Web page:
Bank economists note that the decrease in gas supplies to Europe was accompanied by a decrease in production (the effect of shrinking resources), and the decrease in imports from Russia was not compensated for by an increase in supplies from other directions. They added: “The situation was saved mainly by gas from European storage facilities, which led to a partial depletion of the strategic reserves of this raw material, which in October 2021 were still 20% less than they were two years ago.” – .
They stressed that Russia has limited gas supplies to Europe almost exclusively via the Ukrainian gas pipeline, which – apart from pressure on Ukraine – which has lost revenue from gas transportation, but also to the European Union, has been the main factor behind the price increase in recent months. and a pressure element aimed at faster completion of the Nord Stream 2 gas pipeline.
Economists noted that the reaction to the sharp increase in European gas prices was already in the third quarter of this year. A significant decrease in its consumption – especially in the energy sector, where there has been a shift in production from gas-fired power plants to coal-fired and nuclear units. “A decrease in demand is also expected during 2022” – Pekao Bank predicts.
Gas prices in 2022
According to Bekao economists, the most important factors that may affect the price of gas in 2022 are: weather conditions in winter 2021-2022; Lifting the ban on some imports from Russia – depending on the completion of Nord Stream 2 and the decision of Gazprom, as well as the pace of demand growth from China, which rivals supplies to Europe.
According to their assessment, the crisis of supply and demand in Europe “cannot be kept away from the domestic market”, and the magnitude of price increases on the Polish Energy Exchange is comparable to other exchanges on the Old Continent.
They also emphasized that Polish companies are also feeling more strongly about the rapid growth of gas prices in Europe. “The increase in spot gas prices on the Polish exchange market in recent months has reached a similar level as in Western Europe. It also imposed three increases in gas prices for households approved this year by the Energy Regulatory Office – in April (growth by 5.6%), July (an increase of 12.4%) and in September (an increase of 7.4%), in total by more than 27%. At the same time, the data of the PGNiG authorities show that in the following year it is inevitable that applications for further increases will be submitted “- they added.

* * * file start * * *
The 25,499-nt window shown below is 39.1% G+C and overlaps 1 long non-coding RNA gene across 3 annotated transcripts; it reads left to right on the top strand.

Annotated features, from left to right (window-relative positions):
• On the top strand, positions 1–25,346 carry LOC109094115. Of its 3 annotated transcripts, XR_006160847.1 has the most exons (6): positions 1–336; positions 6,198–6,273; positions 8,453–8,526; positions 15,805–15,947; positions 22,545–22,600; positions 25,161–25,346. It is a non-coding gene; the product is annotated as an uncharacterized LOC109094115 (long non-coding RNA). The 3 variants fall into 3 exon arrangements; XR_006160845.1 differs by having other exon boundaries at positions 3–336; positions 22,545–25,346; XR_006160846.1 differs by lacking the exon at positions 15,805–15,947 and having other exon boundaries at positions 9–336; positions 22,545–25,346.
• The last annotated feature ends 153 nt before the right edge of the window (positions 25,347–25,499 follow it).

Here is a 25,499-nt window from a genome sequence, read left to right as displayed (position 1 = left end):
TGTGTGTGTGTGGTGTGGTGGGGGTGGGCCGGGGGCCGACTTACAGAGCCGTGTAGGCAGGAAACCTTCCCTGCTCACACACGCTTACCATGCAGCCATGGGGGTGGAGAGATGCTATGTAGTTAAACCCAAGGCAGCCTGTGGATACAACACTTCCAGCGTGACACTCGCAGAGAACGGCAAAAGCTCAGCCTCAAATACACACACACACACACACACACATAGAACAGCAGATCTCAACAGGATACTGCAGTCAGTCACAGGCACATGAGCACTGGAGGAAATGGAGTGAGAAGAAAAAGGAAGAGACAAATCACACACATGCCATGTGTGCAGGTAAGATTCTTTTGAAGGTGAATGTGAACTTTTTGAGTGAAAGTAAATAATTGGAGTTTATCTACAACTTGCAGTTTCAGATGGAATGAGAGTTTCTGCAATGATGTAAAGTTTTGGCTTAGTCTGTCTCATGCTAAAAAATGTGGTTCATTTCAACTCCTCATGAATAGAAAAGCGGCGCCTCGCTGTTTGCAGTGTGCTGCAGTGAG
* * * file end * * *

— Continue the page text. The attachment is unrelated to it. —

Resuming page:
Gas supplies from Russia to Poland
Economists have pointed out that rising gas prices is another cost problem for the industry, of which it is by far the most important recipient. This is especially true for some industries – fuel, chemical, metallurgical, metallurgy, energy and mining.
“Some industries will be severely affected by rising gas costs and will try to pass it on to their customers (an additional inflation factor). In the West, some factories (such as fertilizer plants) have temporarily halted production for this reason” – indicated.
Representatives of the Bekau Bank noted that Poland “is constantly reducing its dependence on supplies from Russia, although it remains high.” Economists emphasized that “from 2023, the possibilities of diversification will increase significantly with the completion of the Baltic Pipe. However, this diversification will not protect against the effects of the current price crisis.”
Main image source: Gazprom